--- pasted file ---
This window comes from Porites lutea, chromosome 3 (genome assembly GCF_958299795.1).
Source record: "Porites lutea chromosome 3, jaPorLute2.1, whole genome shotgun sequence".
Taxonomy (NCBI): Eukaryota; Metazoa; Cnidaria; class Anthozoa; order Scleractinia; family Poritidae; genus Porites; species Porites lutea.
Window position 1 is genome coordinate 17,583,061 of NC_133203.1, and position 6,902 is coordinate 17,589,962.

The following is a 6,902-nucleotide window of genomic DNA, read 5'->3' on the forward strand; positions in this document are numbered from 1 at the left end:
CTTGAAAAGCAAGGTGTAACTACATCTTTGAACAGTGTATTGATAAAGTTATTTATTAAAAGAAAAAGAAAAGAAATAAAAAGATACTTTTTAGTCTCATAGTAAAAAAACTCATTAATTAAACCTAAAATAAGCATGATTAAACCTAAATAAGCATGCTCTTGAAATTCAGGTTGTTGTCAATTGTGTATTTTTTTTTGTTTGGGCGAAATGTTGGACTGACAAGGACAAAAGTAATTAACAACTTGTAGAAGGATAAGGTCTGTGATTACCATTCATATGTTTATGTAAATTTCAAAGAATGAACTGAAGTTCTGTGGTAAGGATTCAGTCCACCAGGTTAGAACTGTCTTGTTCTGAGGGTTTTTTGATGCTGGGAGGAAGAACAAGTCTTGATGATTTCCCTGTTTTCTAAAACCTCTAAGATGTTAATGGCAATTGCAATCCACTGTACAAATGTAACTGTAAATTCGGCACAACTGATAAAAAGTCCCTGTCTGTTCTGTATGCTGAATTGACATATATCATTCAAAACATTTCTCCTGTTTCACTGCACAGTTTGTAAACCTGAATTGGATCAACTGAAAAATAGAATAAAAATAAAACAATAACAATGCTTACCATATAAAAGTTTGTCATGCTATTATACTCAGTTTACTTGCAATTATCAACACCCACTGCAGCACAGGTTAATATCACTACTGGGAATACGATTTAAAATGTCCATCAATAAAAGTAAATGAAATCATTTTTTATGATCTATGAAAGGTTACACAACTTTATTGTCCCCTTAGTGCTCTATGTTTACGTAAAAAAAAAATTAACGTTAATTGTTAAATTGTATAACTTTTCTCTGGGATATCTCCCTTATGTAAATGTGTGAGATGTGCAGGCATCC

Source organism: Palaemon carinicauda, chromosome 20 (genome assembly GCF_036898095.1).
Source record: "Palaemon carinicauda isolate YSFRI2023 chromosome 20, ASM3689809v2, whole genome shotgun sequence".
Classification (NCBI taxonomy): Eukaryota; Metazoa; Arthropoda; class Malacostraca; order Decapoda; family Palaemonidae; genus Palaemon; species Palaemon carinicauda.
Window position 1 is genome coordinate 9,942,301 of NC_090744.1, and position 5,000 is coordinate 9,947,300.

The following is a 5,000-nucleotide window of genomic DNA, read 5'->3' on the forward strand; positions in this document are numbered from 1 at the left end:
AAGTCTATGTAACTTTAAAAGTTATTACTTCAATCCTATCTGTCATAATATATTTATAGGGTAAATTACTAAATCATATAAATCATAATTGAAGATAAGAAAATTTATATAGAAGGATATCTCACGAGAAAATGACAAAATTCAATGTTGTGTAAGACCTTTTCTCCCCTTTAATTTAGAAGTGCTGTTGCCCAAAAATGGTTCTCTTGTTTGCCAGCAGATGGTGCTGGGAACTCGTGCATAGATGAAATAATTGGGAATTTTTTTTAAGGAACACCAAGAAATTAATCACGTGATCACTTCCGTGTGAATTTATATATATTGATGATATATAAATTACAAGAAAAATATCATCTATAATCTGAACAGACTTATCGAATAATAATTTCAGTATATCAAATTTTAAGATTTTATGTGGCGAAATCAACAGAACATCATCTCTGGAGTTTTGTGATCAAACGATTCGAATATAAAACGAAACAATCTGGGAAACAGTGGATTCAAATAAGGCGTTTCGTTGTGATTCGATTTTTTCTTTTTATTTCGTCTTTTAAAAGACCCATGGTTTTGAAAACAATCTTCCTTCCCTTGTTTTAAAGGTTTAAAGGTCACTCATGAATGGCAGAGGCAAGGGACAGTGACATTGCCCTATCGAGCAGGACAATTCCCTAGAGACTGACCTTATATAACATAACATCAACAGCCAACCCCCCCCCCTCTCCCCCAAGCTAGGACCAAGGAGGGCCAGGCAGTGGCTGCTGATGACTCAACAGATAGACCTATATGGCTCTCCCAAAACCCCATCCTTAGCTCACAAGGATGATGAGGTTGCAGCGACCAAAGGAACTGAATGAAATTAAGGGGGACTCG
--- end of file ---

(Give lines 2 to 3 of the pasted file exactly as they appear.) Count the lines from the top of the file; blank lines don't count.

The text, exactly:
Source record: "Porites lutea chromosome 3, jaPorLute2.1, whole genome shotgun sequence".
Taxonomy (NCBI): Eukaryota; Metazoa; Cnidaria; class Anthozoa; order Scleractinia; family Poritidae; genus Porites; species Porites lutea.